In Case You Missed It

15 Jun

In all my time programming, I’ve never really used the “case” statement until yesterday. I was working on the following problem:

Write a program with a “smiley” method that accepts a hash as an argument. If the hash element with the key :mood has the value “happy”, then return”:)”. If it has the value “sad”, return “:(“. Otherwise, return “:|”.

Here are the solutions using the If vs Case statement:


The typical “if” statement solution:


def smiley(hash = {})
    mood = hash[:mood]
    if mood == "happy"
      ":)"
    elsif mood == "sad"
      ":("
    else
      ":|"
    end
end

Now here is the solution to the same problem using the “case” statement:

def smiley(hash = {})
    case hash[:mood]
    when "happy"
        ":)"
    when "sad"
        ":("
    else
        ":|"
    end
end

As you can see, the case statement is a bit more intuitive to read and it takes out the constant repetition of the “mood ==” in the if statement.

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4 Responses to “In Case You Missed It”

  1. Craig Little June 17, 2012 at 12:04 am #

    Mentor here. 🙂

    Note that whens in switches are typically indented at the same level as case in idiomatic Ruby style.

    i.e.

    case variable_under_test
    when scenario_1
    “result 1”
    when scenario_2
    “result 2”
    end

    Also, you have a couple syntax errors in the case statement version: (1) hash[mood] should be hash[:mood] (this applies to the if statement version as well); and, (2) you have an extra end in there.

    I know this is a little demonstration method, but methods that take hash arguments typically set an empty hash as a default argument to make it more flexible. This means that it could be called without arguments and return “:|” in this case, which would seem like a reasonable return value instead of flipping out with ArgumentError.

    Hope that’s helpful!

    • Natasha Murashev June 17, 2012 at 6:58 am #

      Thanks Craig! I’ll take out the extra end and indent correctly 🙂

      The reason I didn’t make mood a symbol is because the mood is passed in as a string according to the assignment requirements. I modified the requirements and the code above though. Let me know if you see any other errors!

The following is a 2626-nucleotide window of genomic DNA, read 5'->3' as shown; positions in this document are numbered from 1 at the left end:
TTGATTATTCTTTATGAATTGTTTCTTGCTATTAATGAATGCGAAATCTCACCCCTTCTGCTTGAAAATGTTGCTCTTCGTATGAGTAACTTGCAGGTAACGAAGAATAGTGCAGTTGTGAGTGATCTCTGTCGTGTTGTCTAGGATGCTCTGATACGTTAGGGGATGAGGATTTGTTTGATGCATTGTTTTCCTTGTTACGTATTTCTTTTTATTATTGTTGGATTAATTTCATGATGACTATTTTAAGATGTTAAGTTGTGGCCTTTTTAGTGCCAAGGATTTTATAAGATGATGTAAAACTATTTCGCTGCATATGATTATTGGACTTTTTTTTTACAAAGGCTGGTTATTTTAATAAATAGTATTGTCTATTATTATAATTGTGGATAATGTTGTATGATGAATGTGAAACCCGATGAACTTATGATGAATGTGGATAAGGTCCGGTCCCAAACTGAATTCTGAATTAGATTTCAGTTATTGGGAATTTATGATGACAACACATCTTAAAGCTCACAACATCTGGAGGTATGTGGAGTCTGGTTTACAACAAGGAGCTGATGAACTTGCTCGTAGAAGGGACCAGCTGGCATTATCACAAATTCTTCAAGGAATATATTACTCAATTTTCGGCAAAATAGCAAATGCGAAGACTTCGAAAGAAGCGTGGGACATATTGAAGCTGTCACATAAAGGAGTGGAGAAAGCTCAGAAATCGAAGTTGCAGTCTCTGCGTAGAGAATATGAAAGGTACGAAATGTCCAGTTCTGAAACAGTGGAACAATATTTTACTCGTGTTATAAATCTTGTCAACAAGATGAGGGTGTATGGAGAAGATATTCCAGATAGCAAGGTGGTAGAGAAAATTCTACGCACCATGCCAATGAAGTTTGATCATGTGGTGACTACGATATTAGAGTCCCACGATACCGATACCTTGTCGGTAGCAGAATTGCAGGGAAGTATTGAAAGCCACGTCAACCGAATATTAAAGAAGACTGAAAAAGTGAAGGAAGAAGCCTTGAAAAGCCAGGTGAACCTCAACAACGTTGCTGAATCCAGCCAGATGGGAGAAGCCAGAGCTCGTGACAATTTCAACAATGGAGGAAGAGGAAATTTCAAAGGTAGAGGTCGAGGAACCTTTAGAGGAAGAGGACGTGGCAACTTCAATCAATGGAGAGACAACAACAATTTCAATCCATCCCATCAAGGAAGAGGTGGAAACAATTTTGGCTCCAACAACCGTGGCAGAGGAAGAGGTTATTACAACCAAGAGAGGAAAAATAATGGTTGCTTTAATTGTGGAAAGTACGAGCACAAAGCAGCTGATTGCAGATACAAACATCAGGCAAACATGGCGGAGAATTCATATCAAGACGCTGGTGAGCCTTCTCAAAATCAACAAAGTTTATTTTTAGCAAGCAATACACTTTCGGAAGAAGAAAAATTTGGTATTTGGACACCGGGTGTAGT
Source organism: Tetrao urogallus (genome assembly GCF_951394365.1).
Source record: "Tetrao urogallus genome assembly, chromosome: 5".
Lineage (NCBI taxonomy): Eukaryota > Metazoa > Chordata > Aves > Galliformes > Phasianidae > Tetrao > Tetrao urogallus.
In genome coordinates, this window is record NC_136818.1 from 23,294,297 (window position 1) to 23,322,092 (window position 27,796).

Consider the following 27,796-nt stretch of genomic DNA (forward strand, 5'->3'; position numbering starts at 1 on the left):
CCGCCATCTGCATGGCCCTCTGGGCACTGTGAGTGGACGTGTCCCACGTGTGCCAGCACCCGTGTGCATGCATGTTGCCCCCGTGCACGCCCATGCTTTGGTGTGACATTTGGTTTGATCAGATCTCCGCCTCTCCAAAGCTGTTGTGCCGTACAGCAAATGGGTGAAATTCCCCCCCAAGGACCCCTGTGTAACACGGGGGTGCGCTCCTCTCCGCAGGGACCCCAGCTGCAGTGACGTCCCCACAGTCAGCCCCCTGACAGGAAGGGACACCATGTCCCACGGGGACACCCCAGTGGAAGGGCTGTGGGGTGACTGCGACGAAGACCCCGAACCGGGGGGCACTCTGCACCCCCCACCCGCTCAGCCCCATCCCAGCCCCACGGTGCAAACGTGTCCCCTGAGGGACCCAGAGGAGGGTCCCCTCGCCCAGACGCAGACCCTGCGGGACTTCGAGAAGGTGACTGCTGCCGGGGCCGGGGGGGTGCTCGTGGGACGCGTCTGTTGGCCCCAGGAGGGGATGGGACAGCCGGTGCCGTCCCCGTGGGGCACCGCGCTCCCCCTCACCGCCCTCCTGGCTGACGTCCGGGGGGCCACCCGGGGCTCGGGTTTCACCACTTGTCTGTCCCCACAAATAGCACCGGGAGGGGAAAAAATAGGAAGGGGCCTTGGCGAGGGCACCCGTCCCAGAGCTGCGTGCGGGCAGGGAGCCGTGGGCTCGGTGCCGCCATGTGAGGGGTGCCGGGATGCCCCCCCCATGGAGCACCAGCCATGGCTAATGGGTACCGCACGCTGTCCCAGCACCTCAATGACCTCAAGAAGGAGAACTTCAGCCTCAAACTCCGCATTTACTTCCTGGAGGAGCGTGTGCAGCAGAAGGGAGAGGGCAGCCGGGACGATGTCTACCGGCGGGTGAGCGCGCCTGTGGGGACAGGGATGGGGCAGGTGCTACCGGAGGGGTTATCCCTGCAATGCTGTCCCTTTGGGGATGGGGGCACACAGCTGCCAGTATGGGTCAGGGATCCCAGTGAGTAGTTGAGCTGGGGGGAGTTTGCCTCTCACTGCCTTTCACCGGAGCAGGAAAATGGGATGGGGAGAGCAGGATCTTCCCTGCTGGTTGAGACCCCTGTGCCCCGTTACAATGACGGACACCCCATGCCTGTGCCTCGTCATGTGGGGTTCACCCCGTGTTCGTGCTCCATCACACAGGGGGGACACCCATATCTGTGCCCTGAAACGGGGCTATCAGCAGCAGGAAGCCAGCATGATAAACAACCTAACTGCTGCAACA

• Craig Little (@craiglittle) June 17, 2012 at 10:15 pm #

        When a hash is being used to pass in arguments, symbols are always used for the keys in idiomatic Ruby (i.e. { :mood => ‘happy’ }). You’re correct that the *value* of the hash is expected to be a string, but the *key* should be a symbol. In any case, it was neither in your first iterations, which was going to give you an unknown variable error since you were referencing a variable (mood) that had not been defined.

        Looks like you’ve got it all worked out in the post now, though!

  2. Craig Little (@craiglittle) June 17, 2012 at 12:05 am #

    Mentor here. 🙂

    Note that whens in switches are typically indented at the same level as case in idiomatic Ruby style.

    i.e.

    case variable_under_test
    when scenario_1
    “result 1”
    when scenario_2
    “result 2”
    end

    Also, you have a couple syntax errors in the case statement version: (1) hash[mood] should be hash[:mood] (this applies to the if statement version as well); and, (2) you have an extra end in there.

    I know this is a little demonstration method, but methods that take hash arguments typically set an empty hash as a default argument to make it more flexible. This means that it could be called without arguments and return “:|” in this case, which would seem like a reasonable return value instead of flipping out with ArgumentError.

    Hope that’s helpful!

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